SOLVED: Kenmore/Whirlpool Dishwasher

Thread Starter

MrChips

Joined Oct 2, 2009
23,515
I just finished repairing a Kenmore Dishwasher Model 665.77962K700 (not exactly sure) made by Whirlpool that took me three days of trouble-shooting in order to find the problem.

Symptoms
  1. The dishwasher would randomly interrupt the wash cycle.
  2. Sometimes the Normal Wash LED would flash.
  3. Most times it would complete the wash cycle after numerous interruptions.
  4. Sometimes the control buttons would not respond.
  5. Sometimes the washer would be sitting idle and an LED would start flashing.
  6. Sometimes the flashing LEDS would go off on their own.
  7. Other times I have to turn off power to reset the system.
  8. In general, the fault appears to be very random.

Suspects
I made a mental list of all the things that can go wrong.
  1. Door switch
  2. Low voltage power supply
  3. Faulty sensor
  4. Bad control membrane keypad
  5. Bad control board

Diagnostics
So I got out the oscilloscope and started probing around at the control board. Since I could not locate a circuit schematic I had to do my best and reverse engineer the control board.

  1. Door switch was replaced with a solid jumper.
  2. Low voltage +5V supply looked ok.
  3. Since the washer was functional at times I assumed that the control board was ok.
  4. I focused on the control panel looking for a stuck or intermittent membrane push-button.

I was able to read the part number of the MCU, Freescale MC908AP64. Good. I know how to program those chips.
I printed the pinouts for the MCU and started to trace the signals from the MCU to the control panel.
I put the oscilloscope on the 14-conductor ribbon cable at connector P1 from the control panel looking to make sense of what's going on. I suspect that the buttons are multiplexed. There are 12 control buttons in all. On top of that there is an LED above each button. They are multiplexed as well.

I can't make out much of what is going on by looking at the waveforms. I can see six phases in the cycle. I can see some phases going low when a button is pressed.

By day 3, I map out which pins on the ribbon cable connector P1 are inputs and which are outputs. I see pins 11, 12, and 13 are inputs. The others are outputs, some are NPN driven, others are PNP driven.

Good. If I disconnect pins 11, 12, and 13, these should all float high, pulled up with 10kΩ to +5V.
Pins 11 and 12 float up.
Pin 13 shows the same signal that is on pin-14 which is an output signal. Wait a minute. Something is wrong here.
I disconnect the power and unplug the control panel ribbon cable at connector P1.
I measure the resistance between pin-13 and pin-14. I read about 500kΩ but it is not steady. We're on to something here.

The rest of the saga will follow.
I will post pictures later and let you know what was the problem.
The problem was not obvious and very difficult to locate.
 

Thread Starter

MrChips

Joined Oct 2, 2009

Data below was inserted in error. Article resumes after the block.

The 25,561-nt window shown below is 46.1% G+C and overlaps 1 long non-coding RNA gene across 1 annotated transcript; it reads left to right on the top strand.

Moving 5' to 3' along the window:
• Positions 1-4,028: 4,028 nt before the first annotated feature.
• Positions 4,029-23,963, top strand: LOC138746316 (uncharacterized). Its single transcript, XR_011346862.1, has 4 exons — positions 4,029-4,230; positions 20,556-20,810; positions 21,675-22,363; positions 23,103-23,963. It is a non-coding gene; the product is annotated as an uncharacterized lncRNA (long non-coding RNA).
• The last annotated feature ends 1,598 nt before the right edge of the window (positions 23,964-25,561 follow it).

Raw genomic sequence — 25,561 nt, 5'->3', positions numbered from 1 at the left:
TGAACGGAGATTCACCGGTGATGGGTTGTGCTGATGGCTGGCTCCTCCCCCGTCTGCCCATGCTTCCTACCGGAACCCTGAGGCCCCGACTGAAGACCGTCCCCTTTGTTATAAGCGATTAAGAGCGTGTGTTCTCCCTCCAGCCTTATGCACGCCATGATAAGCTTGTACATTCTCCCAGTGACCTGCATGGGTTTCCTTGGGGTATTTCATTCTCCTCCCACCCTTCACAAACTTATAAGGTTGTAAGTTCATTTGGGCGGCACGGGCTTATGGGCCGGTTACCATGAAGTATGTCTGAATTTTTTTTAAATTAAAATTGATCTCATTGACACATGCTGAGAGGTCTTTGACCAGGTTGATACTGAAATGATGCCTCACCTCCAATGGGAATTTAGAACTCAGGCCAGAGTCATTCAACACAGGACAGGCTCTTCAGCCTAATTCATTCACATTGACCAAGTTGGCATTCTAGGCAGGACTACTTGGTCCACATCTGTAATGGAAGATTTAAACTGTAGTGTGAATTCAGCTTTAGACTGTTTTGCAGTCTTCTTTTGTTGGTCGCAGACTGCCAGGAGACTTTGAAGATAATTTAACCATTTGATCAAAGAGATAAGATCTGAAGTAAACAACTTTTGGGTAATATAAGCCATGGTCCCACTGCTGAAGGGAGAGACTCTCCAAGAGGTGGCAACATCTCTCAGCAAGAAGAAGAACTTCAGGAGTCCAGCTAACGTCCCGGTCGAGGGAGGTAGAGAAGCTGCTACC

23,515
Here is the console panel.

Kenmore Dishwasher1.jpg

The first button "Smart Wash" plastic overlay is broken. This was prime suspect but turned out not to be faulty.

The first thing to do is to determine if a push button is stuck. Here is the diagnostic procedure.

1. Disconnect AC power.
2. Disconnect ribbon cable at connector P1.
3. Open the door.
4. Apply AC power.
5. Close the door (or hold the door micro-switch in closed position).

The drain motor should run for 2 minutes. If this happens then the controller board appears to be working.
Repeat the above procedure except for (2). In other words, install the ribbon cable. If error lights flash and the motor fails to run then there is a problem with the control panel.

In my case a problem with the panel was detected.

Kenmore Dishwasher2.jpg
Door micro-switch

Kenmore Dishwasher3.jpg
Console ribbon cable at connector P1
 

Thread Starter

MrChips

Joined Oct 2, 2009
23,515
After three days of reverse engineering and trouble-shooting with an oscilloscope, I find signal leakage between pin-13 and pin-14 at the ribbon cable.

This leads me to suspect the control panel as being the prime suspect.

I remove the controller board assembly to get at a ribbon cable junction PCB below the controller assembly.
There are three ribbon cables connected to that PCB labelled P3. I disconnect the cables and search for a high resistance bridge between pin-13 and pin-14.

Kenmore Dishwasher5.jpg

Lo and behold, the problem is not in the console control panel!

The problem is in the ribbon cable that was connected to P1 on the control board.Kenmore Dishwasher6.jpg

I examine the tracks on the ribbon cable very carefully. The tracks and space between tracks look clean.
The only conclusion is that the bridge must be under the black plastic connector.

There are two ends of the cable. The bridge must be at one of the two ends, but which end?
These connections are not meant to be disconnected. There are metal tabs that hold the connectors in place. There are fourteen of them.

With the ohmmeter connected to pin-13 and pin-14 I try to wriggle the cable and see if I can determine which end is bad.
The reading is all over the place. Before I was reading 500kΩ. Now it is anywhere from 20kΩ to 5MΩ.

I take a guess and choose one end.

With a thumb tack I depress 14 metal tabs and manage to withdraw the connectors from the plastic housing.

Kenmore Dishwasher8.jpg

Bingo!
I see the crud between pin-13 and pin-14.
Kenmore Dishwasher7.jpg

I clean the ribbon cable with isopropyl alcohol.
After I let it to dry I cover it with conformal coating. I don't want to see this one again.

I put everything back together and this 10-year old washer is working again.
(I was getting tired of handwashing dishes after the third day.)

Thanks for watching.
 
Top